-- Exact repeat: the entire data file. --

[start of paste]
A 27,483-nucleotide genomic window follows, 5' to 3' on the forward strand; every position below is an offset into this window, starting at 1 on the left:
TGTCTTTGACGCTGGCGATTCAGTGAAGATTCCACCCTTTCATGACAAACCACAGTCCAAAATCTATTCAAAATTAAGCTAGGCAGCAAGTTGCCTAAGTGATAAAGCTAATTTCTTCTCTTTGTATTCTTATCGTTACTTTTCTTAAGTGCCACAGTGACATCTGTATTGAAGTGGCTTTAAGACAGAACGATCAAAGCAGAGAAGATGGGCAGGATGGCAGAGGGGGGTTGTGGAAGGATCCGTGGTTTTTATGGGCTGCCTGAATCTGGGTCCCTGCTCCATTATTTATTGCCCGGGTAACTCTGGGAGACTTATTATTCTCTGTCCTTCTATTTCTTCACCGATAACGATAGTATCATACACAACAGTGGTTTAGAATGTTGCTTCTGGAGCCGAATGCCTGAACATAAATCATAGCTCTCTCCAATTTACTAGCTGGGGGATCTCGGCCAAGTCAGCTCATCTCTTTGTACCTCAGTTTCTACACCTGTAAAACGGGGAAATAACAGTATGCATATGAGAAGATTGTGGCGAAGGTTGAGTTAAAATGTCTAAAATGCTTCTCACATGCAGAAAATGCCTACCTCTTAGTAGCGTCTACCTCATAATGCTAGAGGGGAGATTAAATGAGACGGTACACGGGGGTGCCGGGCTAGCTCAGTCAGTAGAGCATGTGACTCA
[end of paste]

A 27,483-nucleotide genomic window follows, 5' to 3' on the forward strand; every position below is an offset into this window, starting at 1 on the left:
TGTCTTTGACGCTGGCGATTCAGTGAAGATTCCACCCTTTCATGACAAACCACAGTCCAAAATCTATTCAAAATTAAGCTAGGCAGCAAGTTGCCTAAGTGATAAAGCTAATTTCTTCTCTTTGTATTCTTATCGTTACTTTTCTTAAGTGCCACAGTGACATCTGTATTGAAGTGGCTTTAAGACAGAACGATCAAAGCAGAGAAGATGGGCAGGATGGCAGAGGGGGGTTGTGGAAGGATCCGTGGTTTTTATGGGCTGCCTGAATCTGGGTCCCTGCTCCATTATTTATTGCCCGGGTAACTCTGGGAGACTTATTATTCTCTGTCCTTCTATTTCTTCACCGATAACGATAGTATCATACACAACAGTGGTTTAGAATGTTGCTTCTGGAGCCGAATGCCTGAACATAAATCATAGCTCTCTCCAATTTACTAGCTGGGGGATCTCGGCCAAGTCAGCTCATCTCTTTGTACCTCAGTTTCTACACCTGTAAAACGGGGAAATAACAGTATGCATATGAGAAGATTGTGGCGAAGGTTGAGTTAAAATGTCTAAAATGCTTCTCACATGCAGAAAATGCCTACCTCTTAGTAGCGTCTACCTCATAATGCTAGAGGGGAGATTAAATGAGACGGTACACGGGGGTGCCGGGCTAGCTCAGTCAGTAGAGCATGTGACTCA